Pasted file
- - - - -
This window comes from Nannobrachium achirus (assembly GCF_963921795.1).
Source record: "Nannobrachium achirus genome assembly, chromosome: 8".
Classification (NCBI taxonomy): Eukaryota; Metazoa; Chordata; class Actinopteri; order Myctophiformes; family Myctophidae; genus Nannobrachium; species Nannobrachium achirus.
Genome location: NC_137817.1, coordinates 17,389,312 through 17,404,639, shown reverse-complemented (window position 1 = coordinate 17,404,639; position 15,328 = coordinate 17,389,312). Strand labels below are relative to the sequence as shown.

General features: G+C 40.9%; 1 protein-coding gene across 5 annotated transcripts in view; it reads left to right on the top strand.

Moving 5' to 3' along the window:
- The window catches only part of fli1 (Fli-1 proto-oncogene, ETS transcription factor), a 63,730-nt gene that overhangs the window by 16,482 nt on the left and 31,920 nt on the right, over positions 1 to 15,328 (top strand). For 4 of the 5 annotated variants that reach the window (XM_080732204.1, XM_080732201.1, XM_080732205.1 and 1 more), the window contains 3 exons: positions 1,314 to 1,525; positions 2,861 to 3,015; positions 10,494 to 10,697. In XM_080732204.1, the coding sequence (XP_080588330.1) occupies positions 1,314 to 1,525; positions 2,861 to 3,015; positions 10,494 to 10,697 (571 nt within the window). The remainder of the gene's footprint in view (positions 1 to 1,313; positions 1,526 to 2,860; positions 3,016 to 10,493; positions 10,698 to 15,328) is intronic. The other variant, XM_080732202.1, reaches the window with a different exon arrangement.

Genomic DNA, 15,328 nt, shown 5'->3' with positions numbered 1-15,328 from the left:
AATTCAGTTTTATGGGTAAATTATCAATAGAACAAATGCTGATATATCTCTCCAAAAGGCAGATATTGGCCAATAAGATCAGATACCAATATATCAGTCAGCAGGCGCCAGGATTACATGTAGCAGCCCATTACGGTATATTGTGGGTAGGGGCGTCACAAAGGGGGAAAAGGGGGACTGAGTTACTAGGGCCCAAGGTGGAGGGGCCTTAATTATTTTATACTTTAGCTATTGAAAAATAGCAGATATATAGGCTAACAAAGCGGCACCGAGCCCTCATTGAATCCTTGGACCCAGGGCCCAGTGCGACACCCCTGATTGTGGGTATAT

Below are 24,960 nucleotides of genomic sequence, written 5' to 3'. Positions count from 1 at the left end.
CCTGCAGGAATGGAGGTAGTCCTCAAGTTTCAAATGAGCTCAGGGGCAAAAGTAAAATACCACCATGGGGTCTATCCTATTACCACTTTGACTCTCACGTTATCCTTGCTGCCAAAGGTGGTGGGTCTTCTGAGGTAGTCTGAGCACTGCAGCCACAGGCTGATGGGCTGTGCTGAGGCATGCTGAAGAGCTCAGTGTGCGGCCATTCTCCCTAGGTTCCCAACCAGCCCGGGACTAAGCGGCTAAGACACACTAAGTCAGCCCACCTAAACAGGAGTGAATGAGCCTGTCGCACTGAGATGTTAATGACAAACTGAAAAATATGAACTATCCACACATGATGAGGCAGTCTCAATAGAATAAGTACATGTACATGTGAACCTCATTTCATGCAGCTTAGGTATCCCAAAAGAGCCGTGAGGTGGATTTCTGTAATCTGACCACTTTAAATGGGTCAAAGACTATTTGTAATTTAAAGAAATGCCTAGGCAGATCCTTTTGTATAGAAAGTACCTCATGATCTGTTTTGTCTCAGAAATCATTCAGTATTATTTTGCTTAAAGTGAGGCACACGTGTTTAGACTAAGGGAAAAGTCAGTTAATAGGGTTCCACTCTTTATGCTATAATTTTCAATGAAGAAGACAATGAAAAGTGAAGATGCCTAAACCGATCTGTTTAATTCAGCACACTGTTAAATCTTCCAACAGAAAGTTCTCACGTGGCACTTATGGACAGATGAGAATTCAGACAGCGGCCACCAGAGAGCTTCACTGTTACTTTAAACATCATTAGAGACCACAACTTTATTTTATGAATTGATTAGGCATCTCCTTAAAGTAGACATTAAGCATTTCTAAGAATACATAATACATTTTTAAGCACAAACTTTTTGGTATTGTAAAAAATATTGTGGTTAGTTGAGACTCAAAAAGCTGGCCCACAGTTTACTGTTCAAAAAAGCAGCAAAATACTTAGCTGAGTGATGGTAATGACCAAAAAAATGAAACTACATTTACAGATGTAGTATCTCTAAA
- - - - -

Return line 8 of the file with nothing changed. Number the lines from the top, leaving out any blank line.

Genomic DNA, 15,328 nt, shown 5'->3' with positions numbered 1-15,328 from the left: